So I picked this up almost directly after my In Memoriam post. When I said I’d read this later in 2010, I didn’t think I would actually mean two weeks later.
The narrator here is Andrew Douglas. He works for Liberty Market, which initially sounds like a financial company along the lines of Liberty Mutual. Its somewhat covert name actually does itself some good, as Liberty Market is a company that assists families in retreiving kidnapped victims. (Liberty, freedom – do you know how long it took me to realize the significance of the name?) The book opens with Andrew on location in Italy, working with the Italian police force at a ransom drop. The victim is star female jockey Alessia Cenci.
The novel is divided into three parts: Italy, England, and Washington, D.C. The Italy section ends when Alessia is returned to her family. After a week or so being back among the living following a six-week-long stint as kidnapping victim, she decides to return to England to stay with a friend who trains horses. It’s also conveniently close to Andrew.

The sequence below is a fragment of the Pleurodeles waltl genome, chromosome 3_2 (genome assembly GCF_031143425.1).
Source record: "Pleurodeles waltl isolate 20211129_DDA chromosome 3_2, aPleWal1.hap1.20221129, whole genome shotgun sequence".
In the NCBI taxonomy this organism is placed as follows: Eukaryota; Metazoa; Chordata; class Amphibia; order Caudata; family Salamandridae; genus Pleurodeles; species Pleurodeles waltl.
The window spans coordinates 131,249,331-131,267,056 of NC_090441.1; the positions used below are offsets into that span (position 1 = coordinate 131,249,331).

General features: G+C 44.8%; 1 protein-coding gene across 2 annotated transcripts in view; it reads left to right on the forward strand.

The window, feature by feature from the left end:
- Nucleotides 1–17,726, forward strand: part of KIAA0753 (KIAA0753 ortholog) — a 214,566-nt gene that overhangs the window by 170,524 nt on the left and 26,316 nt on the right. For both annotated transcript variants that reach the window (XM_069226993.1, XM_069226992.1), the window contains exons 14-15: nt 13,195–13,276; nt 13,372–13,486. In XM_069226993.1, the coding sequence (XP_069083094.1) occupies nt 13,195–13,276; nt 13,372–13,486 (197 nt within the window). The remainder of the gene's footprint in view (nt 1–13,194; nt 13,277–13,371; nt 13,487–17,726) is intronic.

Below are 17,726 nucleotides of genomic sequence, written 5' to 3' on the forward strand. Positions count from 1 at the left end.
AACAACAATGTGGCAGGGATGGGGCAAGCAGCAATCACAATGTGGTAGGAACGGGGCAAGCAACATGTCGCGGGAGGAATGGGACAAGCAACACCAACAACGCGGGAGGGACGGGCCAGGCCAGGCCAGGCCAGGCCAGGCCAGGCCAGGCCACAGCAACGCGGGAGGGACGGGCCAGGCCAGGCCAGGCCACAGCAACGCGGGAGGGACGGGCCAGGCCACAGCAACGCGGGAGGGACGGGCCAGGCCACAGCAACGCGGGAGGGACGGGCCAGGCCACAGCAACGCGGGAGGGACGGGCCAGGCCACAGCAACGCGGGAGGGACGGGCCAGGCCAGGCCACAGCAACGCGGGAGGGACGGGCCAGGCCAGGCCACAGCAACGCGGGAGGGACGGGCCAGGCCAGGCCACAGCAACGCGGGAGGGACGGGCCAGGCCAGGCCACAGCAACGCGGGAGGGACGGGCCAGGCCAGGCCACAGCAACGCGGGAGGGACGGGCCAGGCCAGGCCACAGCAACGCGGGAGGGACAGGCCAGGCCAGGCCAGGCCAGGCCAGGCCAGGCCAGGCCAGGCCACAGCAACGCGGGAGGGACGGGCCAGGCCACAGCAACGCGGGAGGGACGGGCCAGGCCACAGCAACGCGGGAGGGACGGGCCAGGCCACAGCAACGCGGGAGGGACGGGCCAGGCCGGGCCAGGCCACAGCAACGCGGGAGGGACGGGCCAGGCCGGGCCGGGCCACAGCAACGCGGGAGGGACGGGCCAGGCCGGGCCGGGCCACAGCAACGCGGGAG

Andrew helps her come out of her shell and overcome the Stockholm Syndrome and other residual emotional effects related to her kidnapping. As she’s making progress, a young boy is kidnapped. A young boy whose father owns a horse.
Andrew begins to see the similarities among the kidnapped victims – one a jockey, one a horse owner, a third we didn’t see that was a racecourse owner – and preemptively warns the Jockey Club. Too late, a third/fourth victim gets snatched at an international racing event in Washington.
The pace is languid at times – not slow, because important things are happening to Alessia – with the occasional look at the Liberty Market world. As I’ve said with Dick Francis’s works before, don’t read this before you go to bed. You’ll be getting sleepy, and you’ll say to yourself, “Just one more chapter, and then I’ll turn out the light.” The end of the chapter? Something exciting will happen. A car explodes, the narrator gets a bump on the head, dead horse, whatever. You’ll be up longer than you’d anticipated.
Grade for The Danger: 3 stars.